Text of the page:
How to Conserve Wild Pollinators Explained in New Publication

Posted: May 8, 2012

Orchard crops such as fruits and nuts are being heavily impacted by honey bee shortages for pollination, so growers are relying more and more on wild bees and other native pollinators to ensure an abundant harvest.

A new publication “Wild Pollinators of Eastern Apple Orchards and how to Conserve Them” explains that due to colony collapse disorder and its effects on honey bee hives, it is wise for growers to diversify their pollination dependence. Besides honey bees, there are about 450 other bee species in the eastern U.S., and over 100 of these wild bees visit apple orchards. The more species that are in one area, the more likely there will be a species that can tolerate variable climate conditions, diseases, pesticides, parasites and habitat loss.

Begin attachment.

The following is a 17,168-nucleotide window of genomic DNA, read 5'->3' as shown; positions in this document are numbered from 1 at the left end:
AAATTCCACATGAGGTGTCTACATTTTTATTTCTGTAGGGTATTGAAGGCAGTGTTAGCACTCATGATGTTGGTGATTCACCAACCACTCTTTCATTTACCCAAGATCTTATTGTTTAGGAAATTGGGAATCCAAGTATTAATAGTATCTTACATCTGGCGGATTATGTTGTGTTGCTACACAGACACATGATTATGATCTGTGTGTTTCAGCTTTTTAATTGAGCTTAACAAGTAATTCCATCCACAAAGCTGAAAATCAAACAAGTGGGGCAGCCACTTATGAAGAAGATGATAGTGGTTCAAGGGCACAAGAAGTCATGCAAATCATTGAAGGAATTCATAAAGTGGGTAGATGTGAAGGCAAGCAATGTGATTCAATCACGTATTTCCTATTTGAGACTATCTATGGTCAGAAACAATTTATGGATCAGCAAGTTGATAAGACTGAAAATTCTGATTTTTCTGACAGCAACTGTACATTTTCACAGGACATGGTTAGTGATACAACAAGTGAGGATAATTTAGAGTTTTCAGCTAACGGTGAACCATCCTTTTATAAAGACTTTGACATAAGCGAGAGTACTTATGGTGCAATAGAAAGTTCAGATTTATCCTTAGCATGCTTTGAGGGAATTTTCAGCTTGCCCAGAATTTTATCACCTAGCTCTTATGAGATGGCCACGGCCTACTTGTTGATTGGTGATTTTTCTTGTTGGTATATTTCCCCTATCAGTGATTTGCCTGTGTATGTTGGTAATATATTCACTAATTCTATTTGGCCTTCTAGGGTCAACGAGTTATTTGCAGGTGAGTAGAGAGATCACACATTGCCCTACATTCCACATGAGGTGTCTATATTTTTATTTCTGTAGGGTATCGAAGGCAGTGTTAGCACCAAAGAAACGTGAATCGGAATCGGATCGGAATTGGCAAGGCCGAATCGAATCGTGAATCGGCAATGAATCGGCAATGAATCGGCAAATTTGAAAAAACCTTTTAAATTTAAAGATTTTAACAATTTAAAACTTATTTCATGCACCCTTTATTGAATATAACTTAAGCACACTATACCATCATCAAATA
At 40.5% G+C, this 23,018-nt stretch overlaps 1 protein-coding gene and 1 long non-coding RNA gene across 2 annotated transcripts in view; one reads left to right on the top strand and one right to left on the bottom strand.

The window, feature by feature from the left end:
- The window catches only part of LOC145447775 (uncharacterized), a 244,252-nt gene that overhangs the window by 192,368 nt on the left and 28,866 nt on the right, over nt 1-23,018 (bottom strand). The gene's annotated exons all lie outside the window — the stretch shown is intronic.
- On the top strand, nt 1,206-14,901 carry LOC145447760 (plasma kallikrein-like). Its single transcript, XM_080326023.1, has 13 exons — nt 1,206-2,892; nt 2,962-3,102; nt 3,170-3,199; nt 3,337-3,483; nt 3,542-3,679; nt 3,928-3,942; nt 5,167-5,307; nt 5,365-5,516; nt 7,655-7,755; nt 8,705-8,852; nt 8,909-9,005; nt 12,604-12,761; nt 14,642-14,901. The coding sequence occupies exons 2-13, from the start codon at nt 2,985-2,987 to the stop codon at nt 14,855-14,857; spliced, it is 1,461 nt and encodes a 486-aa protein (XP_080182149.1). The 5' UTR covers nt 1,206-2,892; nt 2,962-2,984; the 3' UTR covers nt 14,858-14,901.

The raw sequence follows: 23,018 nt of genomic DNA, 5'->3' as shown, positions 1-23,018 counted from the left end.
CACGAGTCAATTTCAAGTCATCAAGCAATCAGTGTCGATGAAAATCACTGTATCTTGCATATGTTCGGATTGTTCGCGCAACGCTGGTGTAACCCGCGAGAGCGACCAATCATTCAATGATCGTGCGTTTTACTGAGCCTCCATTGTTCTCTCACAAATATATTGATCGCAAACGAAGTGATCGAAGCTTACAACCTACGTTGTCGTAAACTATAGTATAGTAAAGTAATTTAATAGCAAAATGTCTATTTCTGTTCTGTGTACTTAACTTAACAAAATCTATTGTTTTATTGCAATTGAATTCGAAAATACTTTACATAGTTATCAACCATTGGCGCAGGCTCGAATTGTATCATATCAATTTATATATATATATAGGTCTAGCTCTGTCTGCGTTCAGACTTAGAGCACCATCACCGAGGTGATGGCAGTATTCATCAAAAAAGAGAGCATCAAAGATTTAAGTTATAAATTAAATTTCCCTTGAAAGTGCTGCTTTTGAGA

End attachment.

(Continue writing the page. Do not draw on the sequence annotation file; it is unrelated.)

The publication includes a color photo guide to bees most important for apple production in the East, steps to conserving wild bee pollination in the orchard, recommended plantings to enhance food for pollinators, summary of commonly used orchard pesticides and how they might affect wild bees, and resources for more information.

The booklet was produced as part of a collaboration between Penn State University and Cornell University. It was funded by a USDA NIFA Specialty Crops Research Initiative project at Penn State that is looking into impacts on honey bee decline on fruit pollination and the development of alternative pollinators, and with additional support of the Northeaster IPM Center. It is authored by Mia Park, Bryan Danforth, John Losey, Arthur Agnello (Cornell University)
David Biddinger, Edwin Rajotte (Penn State University)
Mace Vaughan, Jolie Dollar (The Xerces Society).

To obtain a free pdf version of the booklet, or instructions to order hardcopies, go to For more information on native pollinator project at Penn State, go to

The Penn State Center for Pollinator Research at is devoted to the study of pollination, pollinators and pollinator management and protection. The center comprises 26 independent faculty, including researchers, educators, extension specialists and outreach coordinators, spanning multiple departments and colleges at Penn State.